Reference Date: 23-April-2015
FOOD SECURITY SNAPSHOT
Rice production in 2015 forecast to increase from last year’s average level
Cereal exports in 2015 forecast to decrease from the previous year’s high level
Food insecurity is of concern in parts of the country
2015 rice production forecast to increase from last year’s average level
Planting of the 2015 main (wet) season paddy crop will start in mid-May and will continue until July. FAO tentatively forecasts the aggregate 2015 rice output (including the forthcoming 2015 main and the 2015/16 secondary seasons), at 3.4 million tonnes, 3 percent up from the previous year’s average output. Similarly, FAO’s early forecast puts the total 2015 maize output at about 1.2 million tonnes, 5 percent above the near-average level of 2014.
2014 rice production is forecast at a slightly reduced level
Harvesting of the 2014 secondary (dry) season paddy crop is nearing completion. Below-average rains between January and mid-April 2015 over the main rice producing areas, including the provinces of Savannakhet, Champasak, Khammouane and Vietaine Prefecture, resulted in localized losses of the secondary season rice crop. Including the slightly reduced 2014 main season, harvested by December, FAO’s forecast for the 2014 aggregate rice production stands at 3.3 million tonnes, 3 percent below the 2013 bumper level.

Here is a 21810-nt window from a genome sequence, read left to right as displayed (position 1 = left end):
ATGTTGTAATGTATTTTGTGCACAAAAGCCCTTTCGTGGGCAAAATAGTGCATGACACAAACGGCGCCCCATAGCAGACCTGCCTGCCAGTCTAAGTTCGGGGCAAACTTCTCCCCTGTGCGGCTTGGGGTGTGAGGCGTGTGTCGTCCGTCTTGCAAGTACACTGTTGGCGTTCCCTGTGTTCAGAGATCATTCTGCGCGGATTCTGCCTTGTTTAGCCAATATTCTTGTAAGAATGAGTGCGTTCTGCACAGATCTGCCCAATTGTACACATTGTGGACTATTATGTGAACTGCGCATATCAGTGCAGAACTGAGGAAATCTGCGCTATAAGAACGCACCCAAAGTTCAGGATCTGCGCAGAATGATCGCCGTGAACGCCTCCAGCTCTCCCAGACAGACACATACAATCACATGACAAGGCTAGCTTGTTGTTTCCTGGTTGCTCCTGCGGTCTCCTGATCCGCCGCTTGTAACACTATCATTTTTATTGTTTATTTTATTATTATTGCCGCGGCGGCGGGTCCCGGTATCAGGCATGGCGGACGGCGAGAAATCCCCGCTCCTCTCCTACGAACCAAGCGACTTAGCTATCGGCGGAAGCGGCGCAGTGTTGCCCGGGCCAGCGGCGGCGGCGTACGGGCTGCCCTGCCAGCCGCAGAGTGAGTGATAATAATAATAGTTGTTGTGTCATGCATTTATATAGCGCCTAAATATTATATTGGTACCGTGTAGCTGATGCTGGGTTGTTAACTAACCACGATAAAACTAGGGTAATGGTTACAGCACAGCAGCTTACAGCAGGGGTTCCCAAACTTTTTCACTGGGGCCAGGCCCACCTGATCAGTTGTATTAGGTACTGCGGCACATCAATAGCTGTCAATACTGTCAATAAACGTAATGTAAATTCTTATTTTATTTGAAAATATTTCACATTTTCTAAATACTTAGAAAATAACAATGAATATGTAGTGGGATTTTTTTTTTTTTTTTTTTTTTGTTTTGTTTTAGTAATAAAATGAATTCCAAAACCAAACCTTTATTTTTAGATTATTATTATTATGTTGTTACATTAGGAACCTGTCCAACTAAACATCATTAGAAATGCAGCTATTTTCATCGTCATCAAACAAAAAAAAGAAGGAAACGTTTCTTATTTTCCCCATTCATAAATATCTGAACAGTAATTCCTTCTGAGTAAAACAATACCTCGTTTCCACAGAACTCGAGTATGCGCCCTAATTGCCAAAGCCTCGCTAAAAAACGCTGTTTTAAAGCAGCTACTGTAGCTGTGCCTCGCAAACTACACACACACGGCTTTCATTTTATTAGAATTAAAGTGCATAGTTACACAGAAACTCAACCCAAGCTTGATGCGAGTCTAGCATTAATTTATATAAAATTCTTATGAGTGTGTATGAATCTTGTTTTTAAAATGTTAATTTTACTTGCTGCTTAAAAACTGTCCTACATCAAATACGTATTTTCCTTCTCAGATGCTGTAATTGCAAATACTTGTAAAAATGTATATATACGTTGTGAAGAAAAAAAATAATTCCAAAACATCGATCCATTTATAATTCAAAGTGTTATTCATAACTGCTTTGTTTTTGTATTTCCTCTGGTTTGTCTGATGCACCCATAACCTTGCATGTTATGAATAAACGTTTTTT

The 2014 maize output is estimated by FAO at an average level of 1.1 million tonnes, some 4 percent below last year’s high level.
Cereal exports in 2015 are forecast to decrease from last year’s high level
Cereal exports for the 2014/15 marketing year (January/December) are forecast at 315 000 tonnes, 7 percent below last year’s high level, mainly reflecting slightly lower cereal harvests in 2014. Most of this volume is maize, exports of which are set to decrease by 9 percent compared to the record level of the previous year to 265 000 tonnes. The country is expected to remain more-or-less self-sufficient in rice.
Food insecurity remains a concern in some parts of the country
Despite steady economic growth, food insecure areas exist at the sub-national level. Ethnic groups and children living in remote and rural areas are particularly vulnerable. Approximately 75 percent of the economically active population derive their income from the agricultural sector. According to IFPRI’s Global Hunger Index Report (2014), the under-five mortality rate is 7.2 percent and some 26.5 percent of children under five years are underweight.